Ensure your team’s communication by setting up an instant messenger, such as Slack or Skype. The same tool can also be used as a means of your daily meetings.
As you can see, there are a lot of products that you can use in Agile distributed teams that can help you achieve the maximum effectiveness.
Inviting professionals from different geographical regions gives tons of benefits for the company – from cost saving to leveraging the different approaches to software development. At the same time, managing a distributed team requires understanding the cultural specifics of each region and adapting them to the common flows.
For example, there are distinct differences in the way deadlines are treated in different cultures. Developers in Western Europe, USA, Eastern Europe have a great degree of respect to deadlines and focus on delivering their tasks on time. On the contrary, team members from Asia may have a more relaxed approach to timeliness. If you have a mixed-culture team, set up your daily sync-ups so that to keep the timely delivery under control. Checking the status on a daily basis can help to prevent delays and deadline breaches.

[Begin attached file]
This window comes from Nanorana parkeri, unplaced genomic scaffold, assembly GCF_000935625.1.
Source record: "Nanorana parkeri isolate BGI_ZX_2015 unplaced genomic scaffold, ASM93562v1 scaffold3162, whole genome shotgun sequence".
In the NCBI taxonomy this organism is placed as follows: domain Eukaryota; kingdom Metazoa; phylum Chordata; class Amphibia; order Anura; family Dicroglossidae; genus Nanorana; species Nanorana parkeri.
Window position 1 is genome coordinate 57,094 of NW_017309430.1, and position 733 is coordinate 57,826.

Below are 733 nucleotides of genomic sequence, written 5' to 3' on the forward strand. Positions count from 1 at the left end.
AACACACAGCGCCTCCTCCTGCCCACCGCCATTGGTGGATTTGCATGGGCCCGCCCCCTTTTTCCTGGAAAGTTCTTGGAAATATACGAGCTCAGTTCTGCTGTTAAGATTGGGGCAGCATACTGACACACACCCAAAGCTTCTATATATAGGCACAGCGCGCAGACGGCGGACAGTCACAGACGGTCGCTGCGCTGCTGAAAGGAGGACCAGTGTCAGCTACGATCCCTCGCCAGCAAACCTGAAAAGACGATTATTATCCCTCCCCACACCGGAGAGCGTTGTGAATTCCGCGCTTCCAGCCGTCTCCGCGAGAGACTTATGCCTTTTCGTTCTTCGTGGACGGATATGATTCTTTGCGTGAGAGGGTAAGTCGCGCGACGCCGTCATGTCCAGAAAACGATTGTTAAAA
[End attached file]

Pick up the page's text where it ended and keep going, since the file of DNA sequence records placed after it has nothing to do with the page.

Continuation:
You can read more on the cultural differences and the ways to overcome them in our blog.
Even if you have managed to successfully apply Agile across a remote team, plan offline meetings and location visits. Of course, this requires some additional coordination as well as budget, as you will have to consider the costs of travel and accommodation, visa matters, workload distribution allowing some colleagues to travel.